Range Day Notes | SHOT Show 2020

SHOT Show Range Day 2020

Below are some notes from Range Day during SHOT Show 2020. These are nuggets of information that may not have necessitated an entire article each, but that are still of value to the readers.

Colt Python 2020

The Python is the one gun on display for Colt at range day. A single 6 inch barrel and 4 inch barrel were available for shooting. I fired a few cylinders out of the gun on both double and single action. The DA pull is fantastic, one of the best I've felt. This may be the easiest trigger to pull straight through, with no stacking, walls, etc. Just a smooth, consistent press. Using the 6 inch model I was able to make several hits on a man size steel target at 100 yards.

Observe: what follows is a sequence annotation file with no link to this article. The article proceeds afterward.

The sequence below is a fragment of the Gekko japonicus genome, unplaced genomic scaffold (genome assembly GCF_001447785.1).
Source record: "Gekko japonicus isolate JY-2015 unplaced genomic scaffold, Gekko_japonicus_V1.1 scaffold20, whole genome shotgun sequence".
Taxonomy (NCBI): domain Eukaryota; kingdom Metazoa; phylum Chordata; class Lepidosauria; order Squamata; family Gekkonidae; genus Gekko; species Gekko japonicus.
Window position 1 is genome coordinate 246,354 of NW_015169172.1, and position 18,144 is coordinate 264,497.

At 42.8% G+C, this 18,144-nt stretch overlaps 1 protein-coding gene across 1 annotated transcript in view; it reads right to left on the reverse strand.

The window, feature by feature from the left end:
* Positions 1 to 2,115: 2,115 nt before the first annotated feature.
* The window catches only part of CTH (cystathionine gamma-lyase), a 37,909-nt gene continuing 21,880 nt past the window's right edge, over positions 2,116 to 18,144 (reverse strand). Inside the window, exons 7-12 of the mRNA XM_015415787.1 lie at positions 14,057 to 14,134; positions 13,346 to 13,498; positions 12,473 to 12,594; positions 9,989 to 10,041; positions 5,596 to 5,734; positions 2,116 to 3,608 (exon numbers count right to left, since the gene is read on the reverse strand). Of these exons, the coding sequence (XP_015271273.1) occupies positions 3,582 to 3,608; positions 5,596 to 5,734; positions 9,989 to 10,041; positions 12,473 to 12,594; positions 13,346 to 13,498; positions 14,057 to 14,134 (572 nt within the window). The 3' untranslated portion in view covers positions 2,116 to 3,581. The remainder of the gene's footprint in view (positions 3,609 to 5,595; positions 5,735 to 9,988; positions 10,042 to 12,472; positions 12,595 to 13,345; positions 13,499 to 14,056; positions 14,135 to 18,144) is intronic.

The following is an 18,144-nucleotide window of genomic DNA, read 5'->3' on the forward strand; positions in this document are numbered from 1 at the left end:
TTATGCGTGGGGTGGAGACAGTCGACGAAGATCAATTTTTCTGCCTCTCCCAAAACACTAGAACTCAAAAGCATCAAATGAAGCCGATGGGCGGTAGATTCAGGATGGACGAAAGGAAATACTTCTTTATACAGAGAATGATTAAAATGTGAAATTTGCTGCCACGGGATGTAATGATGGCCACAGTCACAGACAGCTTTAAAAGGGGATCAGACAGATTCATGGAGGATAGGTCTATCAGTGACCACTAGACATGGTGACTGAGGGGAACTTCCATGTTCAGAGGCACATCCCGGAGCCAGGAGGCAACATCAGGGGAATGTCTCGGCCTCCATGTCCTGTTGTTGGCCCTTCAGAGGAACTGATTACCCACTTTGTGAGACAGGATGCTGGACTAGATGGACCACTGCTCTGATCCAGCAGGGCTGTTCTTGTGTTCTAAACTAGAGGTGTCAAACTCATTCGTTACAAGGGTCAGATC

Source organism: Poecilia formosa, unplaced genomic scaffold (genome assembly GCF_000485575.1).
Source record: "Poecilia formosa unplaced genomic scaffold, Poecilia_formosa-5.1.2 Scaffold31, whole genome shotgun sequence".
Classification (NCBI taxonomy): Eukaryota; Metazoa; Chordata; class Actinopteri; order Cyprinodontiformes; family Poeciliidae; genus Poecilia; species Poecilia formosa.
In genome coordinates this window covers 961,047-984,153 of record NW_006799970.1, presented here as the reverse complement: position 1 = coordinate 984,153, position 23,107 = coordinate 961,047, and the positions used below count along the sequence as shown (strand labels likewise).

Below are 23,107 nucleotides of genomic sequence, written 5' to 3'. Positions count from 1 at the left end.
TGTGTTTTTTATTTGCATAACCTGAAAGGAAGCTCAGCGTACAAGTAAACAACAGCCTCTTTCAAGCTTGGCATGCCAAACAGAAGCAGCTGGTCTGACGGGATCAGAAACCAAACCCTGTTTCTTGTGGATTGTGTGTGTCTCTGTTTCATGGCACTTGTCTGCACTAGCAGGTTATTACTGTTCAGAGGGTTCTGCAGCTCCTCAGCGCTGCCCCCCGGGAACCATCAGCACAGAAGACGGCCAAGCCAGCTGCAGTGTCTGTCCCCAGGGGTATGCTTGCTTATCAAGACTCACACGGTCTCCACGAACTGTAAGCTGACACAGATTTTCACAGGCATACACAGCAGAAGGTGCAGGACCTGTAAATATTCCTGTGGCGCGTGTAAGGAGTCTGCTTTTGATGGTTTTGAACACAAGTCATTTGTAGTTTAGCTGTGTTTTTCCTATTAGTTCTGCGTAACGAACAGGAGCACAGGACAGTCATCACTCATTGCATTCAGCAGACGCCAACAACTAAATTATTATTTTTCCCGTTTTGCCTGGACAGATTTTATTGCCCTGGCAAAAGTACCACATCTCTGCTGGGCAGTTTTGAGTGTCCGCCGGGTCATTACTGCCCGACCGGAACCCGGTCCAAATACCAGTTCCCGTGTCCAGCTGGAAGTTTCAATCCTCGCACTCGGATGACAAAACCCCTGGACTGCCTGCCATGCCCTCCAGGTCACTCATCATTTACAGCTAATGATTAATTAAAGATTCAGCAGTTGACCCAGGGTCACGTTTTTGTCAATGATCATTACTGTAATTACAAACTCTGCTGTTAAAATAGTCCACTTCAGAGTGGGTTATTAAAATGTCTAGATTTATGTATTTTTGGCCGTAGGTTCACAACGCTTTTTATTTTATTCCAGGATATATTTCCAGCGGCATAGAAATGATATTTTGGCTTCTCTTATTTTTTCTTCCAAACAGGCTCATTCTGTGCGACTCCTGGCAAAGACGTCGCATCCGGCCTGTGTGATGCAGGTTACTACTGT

Colt Python

Unlike the Colt King Cobra, the Python has zero issues with the ejector rod due to differences in design. Keeping in line with the reproduction mindset, legacy holsters, speed loaders, grips, and more function in the 2020 Python. This is a gun I plan on buying.

Heckler & Koch VP9 Optics Ready

H&K's most exciting product on display was their long overdue optic ready VP9 pistols. These use a mounting plate similar to the Glock MOS, using two screws that drill down into the slide. Other changes include a Hi Viz front sight, and an all black rear sight. Magazines have been increased to 17 round capacity from the previous 15 rounds.